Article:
"In this new work from one of the sharpest and most prolific scholars of 'the Long Civil Rights Movement' around, Judson L. Jeffries teams up with a young scholar in Lucas N. N. Burke and together they provide us with the kind of formidable assessment of the Black Panther Party that is seldom seen. The Portland Black Panthers fulfills two critical needs: it extends the reach of our knowledge of black communities in the U.S., taking us far west as Toni Morrison does with Home, to give us a wider lens for viewing the black experience. And, wonderfully, this also provides an additional piece that fills in almost mosaic-like the full picture of the extent and function of the Black Panther Party as a political movement."—Carole Boyce Davies, author of Left of Karl Marx: The Political Life of Black Communist Claudia Jones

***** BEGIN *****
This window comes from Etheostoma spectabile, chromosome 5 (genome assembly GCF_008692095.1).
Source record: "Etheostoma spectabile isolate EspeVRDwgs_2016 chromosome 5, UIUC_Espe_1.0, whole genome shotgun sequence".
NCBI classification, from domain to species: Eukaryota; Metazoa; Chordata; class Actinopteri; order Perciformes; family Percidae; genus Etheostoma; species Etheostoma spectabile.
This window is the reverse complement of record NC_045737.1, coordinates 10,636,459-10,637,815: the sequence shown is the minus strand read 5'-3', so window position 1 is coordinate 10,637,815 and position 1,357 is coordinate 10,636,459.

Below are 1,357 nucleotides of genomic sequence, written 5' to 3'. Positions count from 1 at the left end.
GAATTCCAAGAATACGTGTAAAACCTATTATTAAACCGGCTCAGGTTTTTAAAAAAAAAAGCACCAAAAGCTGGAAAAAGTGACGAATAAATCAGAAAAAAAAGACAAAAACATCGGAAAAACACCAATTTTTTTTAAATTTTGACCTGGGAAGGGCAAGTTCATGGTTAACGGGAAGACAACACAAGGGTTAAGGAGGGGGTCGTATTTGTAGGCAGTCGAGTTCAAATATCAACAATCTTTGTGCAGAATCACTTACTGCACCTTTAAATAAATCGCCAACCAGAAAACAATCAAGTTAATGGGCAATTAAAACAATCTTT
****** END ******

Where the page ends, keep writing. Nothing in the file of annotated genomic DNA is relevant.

"Lucas Burke and Judson Jeffries have crafted a captivating study of a local and largely unknown chapter of the Black Panther Party. By skillfully interpreting the inner workings of Portland's branch, with a sympathetic yet questioning stance, they do the important work of moving us beyond the spectacular to show how the practices of the everyday matter."—Diane C. Fujino, author of Samurai among the Panthers: Richard Aoki on Race, Resistance, and a Paradoxical Life

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312 Pages
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312 Pages